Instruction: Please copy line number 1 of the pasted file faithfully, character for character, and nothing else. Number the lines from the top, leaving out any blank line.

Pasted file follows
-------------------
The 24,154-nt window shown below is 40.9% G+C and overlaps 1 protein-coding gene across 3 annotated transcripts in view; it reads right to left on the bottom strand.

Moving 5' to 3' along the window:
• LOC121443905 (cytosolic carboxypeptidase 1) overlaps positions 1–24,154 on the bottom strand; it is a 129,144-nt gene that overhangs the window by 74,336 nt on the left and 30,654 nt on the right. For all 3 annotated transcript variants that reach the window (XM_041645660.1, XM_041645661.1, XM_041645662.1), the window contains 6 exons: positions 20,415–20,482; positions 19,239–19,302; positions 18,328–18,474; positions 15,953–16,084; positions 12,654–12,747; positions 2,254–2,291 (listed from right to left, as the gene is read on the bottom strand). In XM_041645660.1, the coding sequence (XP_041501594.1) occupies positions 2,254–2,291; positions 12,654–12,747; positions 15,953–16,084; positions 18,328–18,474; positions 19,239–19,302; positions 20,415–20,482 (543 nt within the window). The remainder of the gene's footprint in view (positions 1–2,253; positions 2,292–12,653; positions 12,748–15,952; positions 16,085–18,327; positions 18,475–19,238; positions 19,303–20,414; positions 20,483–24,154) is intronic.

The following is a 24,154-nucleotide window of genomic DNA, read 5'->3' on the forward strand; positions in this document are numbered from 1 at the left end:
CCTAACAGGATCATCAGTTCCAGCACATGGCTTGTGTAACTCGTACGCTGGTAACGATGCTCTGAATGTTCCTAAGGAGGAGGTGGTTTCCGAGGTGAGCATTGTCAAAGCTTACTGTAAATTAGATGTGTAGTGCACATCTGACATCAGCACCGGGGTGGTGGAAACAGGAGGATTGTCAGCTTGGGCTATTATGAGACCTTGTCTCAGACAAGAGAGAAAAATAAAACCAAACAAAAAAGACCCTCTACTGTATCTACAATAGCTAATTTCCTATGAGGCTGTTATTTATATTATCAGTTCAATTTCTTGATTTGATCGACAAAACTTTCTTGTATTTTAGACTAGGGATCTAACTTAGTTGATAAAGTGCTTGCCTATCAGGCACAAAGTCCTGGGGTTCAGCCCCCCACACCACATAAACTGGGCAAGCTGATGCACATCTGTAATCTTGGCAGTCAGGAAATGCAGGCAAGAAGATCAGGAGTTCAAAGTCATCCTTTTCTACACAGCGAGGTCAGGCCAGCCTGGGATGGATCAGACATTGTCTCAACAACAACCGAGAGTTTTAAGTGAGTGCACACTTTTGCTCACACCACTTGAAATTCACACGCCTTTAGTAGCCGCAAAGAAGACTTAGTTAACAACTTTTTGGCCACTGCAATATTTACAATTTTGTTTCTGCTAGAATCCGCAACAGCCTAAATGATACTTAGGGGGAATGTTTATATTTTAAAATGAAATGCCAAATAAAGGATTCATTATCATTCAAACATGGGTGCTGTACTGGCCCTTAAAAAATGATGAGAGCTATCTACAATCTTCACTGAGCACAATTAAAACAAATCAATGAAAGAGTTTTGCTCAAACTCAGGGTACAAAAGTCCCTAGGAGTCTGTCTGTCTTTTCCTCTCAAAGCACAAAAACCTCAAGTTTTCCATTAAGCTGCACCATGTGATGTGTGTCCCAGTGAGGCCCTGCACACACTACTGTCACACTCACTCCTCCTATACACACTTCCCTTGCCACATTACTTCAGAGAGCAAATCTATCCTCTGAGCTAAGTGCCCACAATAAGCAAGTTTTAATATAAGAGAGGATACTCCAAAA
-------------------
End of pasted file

The 24,154-nt window shown below is 40.9% G+C and overlaps 1 protein-coding gene across 3 annotated transcripts in view; it reads right to left on the bottom strand.